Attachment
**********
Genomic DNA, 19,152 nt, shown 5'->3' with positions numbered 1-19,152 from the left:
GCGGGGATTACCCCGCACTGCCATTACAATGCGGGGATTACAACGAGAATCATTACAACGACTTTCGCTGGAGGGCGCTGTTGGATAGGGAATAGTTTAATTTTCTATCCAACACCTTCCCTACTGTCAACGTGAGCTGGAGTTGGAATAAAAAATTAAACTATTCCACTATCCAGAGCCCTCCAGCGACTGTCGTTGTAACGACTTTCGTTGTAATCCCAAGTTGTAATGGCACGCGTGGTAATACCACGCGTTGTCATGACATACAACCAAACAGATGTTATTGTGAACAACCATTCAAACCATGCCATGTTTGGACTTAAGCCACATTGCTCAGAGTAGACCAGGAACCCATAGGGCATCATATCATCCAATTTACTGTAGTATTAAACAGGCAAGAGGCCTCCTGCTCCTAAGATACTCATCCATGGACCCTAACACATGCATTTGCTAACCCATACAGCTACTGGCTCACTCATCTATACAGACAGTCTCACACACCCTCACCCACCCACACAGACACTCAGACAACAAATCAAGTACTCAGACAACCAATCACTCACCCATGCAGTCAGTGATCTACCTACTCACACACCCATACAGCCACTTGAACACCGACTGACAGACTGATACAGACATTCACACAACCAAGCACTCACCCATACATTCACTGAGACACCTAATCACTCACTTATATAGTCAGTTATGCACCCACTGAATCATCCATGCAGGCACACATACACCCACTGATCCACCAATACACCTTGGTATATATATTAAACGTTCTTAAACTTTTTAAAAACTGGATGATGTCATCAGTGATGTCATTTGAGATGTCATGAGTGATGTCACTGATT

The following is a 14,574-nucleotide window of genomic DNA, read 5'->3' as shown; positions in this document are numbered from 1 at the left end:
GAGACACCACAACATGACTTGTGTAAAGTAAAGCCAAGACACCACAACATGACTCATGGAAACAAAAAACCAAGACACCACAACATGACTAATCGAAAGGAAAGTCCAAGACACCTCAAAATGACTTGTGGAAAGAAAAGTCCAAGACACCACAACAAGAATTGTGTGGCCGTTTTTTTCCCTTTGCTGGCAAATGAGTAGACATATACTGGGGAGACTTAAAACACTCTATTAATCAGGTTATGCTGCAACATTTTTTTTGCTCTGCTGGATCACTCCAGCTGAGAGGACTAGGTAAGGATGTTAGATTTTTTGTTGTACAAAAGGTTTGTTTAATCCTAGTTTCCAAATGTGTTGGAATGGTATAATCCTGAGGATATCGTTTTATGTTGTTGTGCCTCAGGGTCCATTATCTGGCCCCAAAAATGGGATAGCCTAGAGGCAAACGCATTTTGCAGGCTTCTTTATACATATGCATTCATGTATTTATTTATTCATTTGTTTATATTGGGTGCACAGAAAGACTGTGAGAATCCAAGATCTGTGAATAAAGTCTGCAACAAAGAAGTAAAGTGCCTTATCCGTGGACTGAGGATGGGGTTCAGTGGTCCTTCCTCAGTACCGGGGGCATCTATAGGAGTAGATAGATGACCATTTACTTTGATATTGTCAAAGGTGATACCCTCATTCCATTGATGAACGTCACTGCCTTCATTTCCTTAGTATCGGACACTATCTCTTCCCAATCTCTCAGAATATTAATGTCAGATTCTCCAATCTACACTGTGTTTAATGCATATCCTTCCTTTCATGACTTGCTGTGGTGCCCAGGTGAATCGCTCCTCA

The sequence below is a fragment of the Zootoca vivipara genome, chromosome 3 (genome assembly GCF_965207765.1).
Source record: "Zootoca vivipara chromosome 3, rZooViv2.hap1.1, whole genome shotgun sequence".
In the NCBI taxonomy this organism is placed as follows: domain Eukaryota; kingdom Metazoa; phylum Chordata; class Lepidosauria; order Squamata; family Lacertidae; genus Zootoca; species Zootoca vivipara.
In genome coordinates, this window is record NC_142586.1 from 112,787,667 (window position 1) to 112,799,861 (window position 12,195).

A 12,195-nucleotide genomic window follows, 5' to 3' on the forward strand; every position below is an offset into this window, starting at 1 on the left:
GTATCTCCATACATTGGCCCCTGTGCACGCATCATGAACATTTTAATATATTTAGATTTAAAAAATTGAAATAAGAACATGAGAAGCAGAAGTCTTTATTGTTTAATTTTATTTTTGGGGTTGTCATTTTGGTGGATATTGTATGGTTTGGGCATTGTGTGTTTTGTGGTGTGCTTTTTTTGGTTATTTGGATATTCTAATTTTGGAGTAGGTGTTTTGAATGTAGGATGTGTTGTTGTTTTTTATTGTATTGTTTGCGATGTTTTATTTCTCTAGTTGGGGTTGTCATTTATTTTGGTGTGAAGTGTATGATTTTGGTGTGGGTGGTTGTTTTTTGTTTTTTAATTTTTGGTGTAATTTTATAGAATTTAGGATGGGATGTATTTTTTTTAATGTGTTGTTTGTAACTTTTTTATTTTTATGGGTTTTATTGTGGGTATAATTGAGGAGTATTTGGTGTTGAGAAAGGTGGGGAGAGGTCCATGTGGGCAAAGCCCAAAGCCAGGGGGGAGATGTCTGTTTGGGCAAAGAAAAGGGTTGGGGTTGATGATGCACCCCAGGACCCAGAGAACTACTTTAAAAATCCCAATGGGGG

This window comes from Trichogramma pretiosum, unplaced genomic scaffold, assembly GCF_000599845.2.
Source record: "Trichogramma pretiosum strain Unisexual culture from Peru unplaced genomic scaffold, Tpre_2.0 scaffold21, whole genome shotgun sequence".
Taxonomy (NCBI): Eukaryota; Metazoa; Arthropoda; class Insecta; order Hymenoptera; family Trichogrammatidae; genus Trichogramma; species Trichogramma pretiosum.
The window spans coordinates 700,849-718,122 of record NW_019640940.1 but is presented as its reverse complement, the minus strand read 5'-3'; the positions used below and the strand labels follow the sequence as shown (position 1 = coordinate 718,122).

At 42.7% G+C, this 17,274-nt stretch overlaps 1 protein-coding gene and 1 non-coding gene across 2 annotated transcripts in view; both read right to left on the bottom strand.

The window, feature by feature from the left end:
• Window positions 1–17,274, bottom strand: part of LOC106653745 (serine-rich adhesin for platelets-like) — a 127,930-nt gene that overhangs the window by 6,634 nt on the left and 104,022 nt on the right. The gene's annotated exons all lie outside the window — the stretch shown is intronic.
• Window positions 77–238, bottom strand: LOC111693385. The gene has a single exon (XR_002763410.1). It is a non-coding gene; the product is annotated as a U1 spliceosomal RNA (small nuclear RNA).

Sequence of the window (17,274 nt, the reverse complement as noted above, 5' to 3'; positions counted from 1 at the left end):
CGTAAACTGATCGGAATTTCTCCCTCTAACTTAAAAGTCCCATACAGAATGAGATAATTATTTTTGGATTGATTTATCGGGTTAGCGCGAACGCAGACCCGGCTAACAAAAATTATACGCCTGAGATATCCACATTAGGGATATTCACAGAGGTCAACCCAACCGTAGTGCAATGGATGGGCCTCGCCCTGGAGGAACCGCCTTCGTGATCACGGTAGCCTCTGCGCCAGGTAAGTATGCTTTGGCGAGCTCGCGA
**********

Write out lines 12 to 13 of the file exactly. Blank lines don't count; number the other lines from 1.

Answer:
Source record: "Trichogramma pretiosum strain Unisexual culture from Peru unplaced genomic scaffold, Tpre_2.0 scaffold21, whole genome shotgun sequence".
Taxonomy (NCBI): Eukaryota; Metazoa; Arthropoda; class Insecta; order Hymenoptera; family Trichogrammatidae; genus Trichogramma; species Trichogramma pretiosum.